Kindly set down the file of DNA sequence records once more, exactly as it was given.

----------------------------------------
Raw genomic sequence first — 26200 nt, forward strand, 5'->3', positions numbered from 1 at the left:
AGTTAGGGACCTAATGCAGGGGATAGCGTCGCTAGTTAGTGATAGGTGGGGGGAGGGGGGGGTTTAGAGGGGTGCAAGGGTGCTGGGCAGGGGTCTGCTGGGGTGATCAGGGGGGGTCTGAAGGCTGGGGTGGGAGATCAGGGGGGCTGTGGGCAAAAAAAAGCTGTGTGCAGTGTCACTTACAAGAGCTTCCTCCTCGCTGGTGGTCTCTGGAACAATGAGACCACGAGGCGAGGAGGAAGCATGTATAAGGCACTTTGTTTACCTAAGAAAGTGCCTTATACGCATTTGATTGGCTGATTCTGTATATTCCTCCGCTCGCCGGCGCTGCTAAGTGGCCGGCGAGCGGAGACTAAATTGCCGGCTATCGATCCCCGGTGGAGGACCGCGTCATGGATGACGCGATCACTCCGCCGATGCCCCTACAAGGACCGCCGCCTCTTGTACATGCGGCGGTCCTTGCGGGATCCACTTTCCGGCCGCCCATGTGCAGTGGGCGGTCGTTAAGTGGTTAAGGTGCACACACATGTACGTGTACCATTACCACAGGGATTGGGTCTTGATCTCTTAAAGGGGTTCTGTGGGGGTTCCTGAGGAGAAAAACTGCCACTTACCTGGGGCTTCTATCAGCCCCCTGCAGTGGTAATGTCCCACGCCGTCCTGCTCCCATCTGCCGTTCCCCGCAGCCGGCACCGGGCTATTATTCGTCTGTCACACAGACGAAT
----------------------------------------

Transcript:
Raw genomic sequence first — 26200 nt, forward strand, 5'->3', positions numbered from 1 at the left:
AGTTAGGGACCTAATGCAGGGGATAGCGTCGCTAGTTAGTGATAGGTGGGGGGAGGGGGGGGTTTAGAGGGGTGCAAGGGTGCTGGGCAGGGGTCTGCTGGGGTGATCAGGGGGGGTCTGAAGGCTGGGGTGGGAGATCAGGGGGGCTGTGGGCAAAAAAAAGCTGTGTGCAGTGTCACTTACAAGAGCTTCCTCCTCGCTGGTGGTCTCTGGAACAATGAGACCACGAGGCGAGGAGGAAGCATGTATAAGGCACTTTGTTTACCTAAGAAAGTGCCTTATACGCATTTGATTGGCTGATTCTGTATATTCCTCCGCTCGCCGGCGCTGCTAAGTGGCCGGCGAGCGGAGACTAAATTGCCGGCTATCGATCCCCGGTGGAGGACCGCGTCATGGATGACGCGATCACTCCGCCGATGCCCCTACAAGGACCGCCGCCTCTTGTACATGCGGCGGTCCTTGCGGGATCCACTTTCCGGCCGCCCATGTGCAGTGGGCGGTCGTTAAGTGGTTAAGGTGCACACACATGTACGTGTACCATTACCACAGGGATTGGGTCTTGATCTCTTAAAGGGGTTCTGTGGGGGTTCCTGAGGAGAAAAACTGCCACTTACCTGGGGCTTCTATCAGCCCCCTGCAGTGGTAATGTCCCACGCCGTCCTGCTCCCATCTGCCGTTCCCCGCAGCCGGCACCGGGCTATTATTCGTCTGTCACACAGACGAAT